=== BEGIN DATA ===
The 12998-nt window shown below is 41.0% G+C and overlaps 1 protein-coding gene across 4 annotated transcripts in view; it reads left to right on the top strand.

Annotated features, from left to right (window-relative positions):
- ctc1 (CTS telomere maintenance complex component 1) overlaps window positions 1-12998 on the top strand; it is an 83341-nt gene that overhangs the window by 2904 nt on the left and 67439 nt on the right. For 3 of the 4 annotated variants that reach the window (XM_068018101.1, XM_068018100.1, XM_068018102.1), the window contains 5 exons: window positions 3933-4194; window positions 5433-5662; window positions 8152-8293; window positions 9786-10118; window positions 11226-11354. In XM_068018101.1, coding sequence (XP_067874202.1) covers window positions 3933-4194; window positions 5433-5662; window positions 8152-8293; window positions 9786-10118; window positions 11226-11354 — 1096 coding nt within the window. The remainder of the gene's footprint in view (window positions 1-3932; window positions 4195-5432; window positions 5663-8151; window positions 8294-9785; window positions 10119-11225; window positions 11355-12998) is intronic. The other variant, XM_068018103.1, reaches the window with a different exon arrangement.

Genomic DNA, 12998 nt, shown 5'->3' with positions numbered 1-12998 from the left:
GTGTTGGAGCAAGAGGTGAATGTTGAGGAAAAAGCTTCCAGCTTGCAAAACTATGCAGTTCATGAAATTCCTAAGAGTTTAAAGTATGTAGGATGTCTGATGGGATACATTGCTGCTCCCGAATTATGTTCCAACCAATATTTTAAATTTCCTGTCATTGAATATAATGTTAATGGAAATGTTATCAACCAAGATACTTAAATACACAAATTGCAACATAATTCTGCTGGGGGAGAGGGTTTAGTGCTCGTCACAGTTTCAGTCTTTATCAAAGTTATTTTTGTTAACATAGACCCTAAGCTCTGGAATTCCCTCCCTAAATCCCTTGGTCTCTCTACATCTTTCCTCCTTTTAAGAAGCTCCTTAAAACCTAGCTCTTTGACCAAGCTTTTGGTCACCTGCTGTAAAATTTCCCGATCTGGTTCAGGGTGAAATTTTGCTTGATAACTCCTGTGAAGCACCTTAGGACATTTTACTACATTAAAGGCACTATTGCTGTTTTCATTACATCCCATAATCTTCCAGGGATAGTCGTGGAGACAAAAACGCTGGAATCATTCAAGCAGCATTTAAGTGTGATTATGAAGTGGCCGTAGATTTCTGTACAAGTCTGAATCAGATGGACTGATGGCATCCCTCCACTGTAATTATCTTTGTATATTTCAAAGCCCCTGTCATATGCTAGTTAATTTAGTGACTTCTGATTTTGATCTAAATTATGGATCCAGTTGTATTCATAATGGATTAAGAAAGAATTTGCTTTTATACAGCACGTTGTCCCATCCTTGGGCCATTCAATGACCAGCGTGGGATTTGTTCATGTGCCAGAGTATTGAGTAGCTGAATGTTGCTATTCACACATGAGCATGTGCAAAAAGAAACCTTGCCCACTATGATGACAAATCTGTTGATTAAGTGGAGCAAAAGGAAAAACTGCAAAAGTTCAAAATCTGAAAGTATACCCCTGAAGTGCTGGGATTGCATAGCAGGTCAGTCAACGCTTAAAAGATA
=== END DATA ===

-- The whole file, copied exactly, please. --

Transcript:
The 12998-nt window shown below is 41.0% G+C and overlaps 1 protein-coding gene across 4 annotated transcripts in view; it reads left to right on the top strand.

Annotated features, from left to right (window-relative positions):
- ctc1 (CTS telomere maintenance complex component 1) overlaps window positions 1-12998 on the top strand; it is an 83341-nt gene that overhangs the window by 2904 nt on the left and 67439 nt on the right. For 3 of the 4 annotated variants that reach the window (XM_068018101.1, XM_068018100.1, XM_068018102.1), the window contains 5 exons: window positions 3933-4194; window positions 5433-5662; window positions 8152-8293; window positions 9786-10118; window positions 11226-11354. In XM_068018101.1, coding sequence (XP_067874202.1) covers window positions 3933-4194; window positions 5433-5662; window positions 8152-8293; window positions 9786-10118; window positions 11226-11354 — 1096 coding nt within the window. The remainder of the gene's footprint in view (window positions 1-3932; window positions 4195-5432; window positions 5663-8151; window positions 8294-9785; window positions 10119-11225; window positions 11355-12998) is intronic. The other variant, XM_068018103.1, reaches the window with a different exon arrangement.

Genomic DNA, 12998 nt, shown 5'->3' with positions numbered 1-12998 from the left:
GTGTTGGAGCAAGAGGTGAATGTTGAGGAAAAAGCTTCCAGCTTGCAAAACTATGCAGTTCATGAAATTCCTAAGAGTTTAAAGTATGTAGGATGTCTGATGGGATACATTGCTGCTCCCGAATTATGTTCCAACCAATATTTTAAATTTCCTGTCATTGAATATAATGTTAATGGAAATGTTATCAACCAAGATACTTAAATACACAAATTGCAACATAATTCTGCTGGGGGAGAGGGTTTAGTGCTCGTCACAGTTTCAGTCTTTATCAAAGTTATTTTTGTTAACATAGACCCTAAGCTCTGGAATTCCCTCCCTAAATCCCTTGGTCTCTCTACATCTTTCCTCCTTTTAAGAAGCTCCTTAAAACCTAGCTCTTTGACCAAGCTTTTGGTCACCTGCTGTAAAATTTCCCGATCTGGTTCAGGGTGAAATTTTGCTTGATAACTCCTGTGAAGCACCTTAGGACATTTTACTACATTAAAGGCACTATTGCTGTTTTCATTACATCCCATAATCTTCCAGGGATAGTCGTGGAGACAAAAACGCTGGAATCATTCAAGCAGCATTTAAGTGTGATTATGAAGTGGCCGTAGATTTCTGTACAAGTCTGAATCAGATGGACTGATGGCATCCCTCCACTGTAATTATCTTTGTATATTTCAAAGCCCCTGTCATATGCTAGTTAATTTAGTGACTTCTGATTTTGATCTAAATTATGGATCCAGTTGTATTCATAATGGATTAAGAAAGAATTTGCTTTTATACAGCACGTTGTCCCATCCTTGGGCCATTCAATGACCAGCGTGGGATTTGTTCATGTGCCAGAGTATTGAGTAGCTGAATGTTGCTATTCACACATGAGCATGTGCAAAAAGAAACCTTGCCCACTATGATGACAAATCTGTTGATTAAGTGGAGCAAAAGGAAAAACTGCAAAAGTTCAAAATCTGAAAGTATACCCCTGAAGTGCTGGGATTGCATAGCAGGTCAGTCAACGCTTAAAAGATA